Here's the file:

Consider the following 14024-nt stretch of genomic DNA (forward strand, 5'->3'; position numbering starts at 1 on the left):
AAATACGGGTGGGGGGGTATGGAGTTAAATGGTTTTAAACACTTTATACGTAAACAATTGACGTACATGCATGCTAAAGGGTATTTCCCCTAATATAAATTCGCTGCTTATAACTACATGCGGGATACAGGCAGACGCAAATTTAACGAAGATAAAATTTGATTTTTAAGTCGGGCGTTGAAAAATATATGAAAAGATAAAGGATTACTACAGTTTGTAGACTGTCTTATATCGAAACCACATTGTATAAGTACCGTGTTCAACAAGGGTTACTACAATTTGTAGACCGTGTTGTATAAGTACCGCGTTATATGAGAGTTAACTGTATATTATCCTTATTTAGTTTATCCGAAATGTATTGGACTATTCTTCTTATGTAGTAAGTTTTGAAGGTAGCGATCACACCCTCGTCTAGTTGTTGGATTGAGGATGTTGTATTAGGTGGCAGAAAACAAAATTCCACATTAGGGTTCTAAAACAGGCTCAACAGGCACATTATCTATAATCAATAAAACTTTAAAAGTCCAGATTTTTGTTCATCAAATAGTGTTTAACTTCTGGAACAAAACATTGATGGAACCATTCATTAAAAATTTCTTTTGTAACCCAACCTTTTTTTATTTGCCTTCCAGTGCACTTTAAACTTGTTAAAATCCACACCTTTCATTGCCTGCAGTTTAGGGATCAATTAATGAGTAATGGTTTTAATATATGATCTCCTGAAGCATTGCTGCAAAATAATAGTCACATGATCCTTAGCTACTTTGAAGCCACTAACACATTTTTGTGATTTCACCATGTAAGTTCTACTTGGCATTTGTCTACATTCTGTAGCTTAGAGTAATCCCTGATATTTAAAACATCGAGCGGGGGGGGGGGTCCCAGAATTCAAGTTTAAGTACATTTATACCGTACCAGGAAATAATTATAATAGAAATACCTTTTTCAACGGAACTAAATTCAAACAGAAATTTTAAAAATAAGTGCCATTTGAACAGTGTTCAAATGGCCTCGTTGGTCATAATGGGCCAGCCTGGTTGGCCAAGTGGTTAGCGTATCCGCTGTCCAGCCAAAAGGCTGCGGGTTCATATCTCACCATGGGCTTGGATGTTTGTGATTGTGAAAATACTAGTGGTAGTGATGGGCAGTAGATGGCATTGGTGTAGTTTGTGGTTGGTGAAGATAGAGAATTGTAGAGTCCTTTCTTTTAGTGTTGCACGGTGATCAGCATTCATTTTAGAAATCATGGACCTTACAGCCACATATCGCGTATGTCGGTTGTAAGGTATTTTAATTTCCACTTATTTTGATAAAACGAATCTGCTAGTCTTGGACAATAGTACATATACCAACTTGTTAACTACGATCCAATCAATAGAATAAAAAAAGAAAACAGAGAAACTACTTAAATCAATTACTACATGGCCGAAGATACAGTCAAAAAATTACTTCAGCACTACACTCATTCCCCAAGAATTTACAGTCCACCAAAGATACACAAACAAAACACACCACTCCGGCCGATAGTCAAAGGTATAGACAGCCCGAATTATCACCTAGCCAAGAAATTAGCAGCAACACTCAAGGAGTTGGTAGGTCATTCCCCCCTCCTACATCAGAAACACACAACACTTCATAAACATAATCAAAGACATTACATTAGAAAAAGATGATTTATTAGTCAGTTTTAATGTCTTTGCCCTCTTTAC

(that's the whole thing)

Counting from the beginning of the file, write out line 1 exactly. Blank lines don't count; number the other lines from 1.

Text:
Consider the following 14024-nt stretch of genomic DNA (forward strand, 5'->3'; position numbering starts at 1 on the left):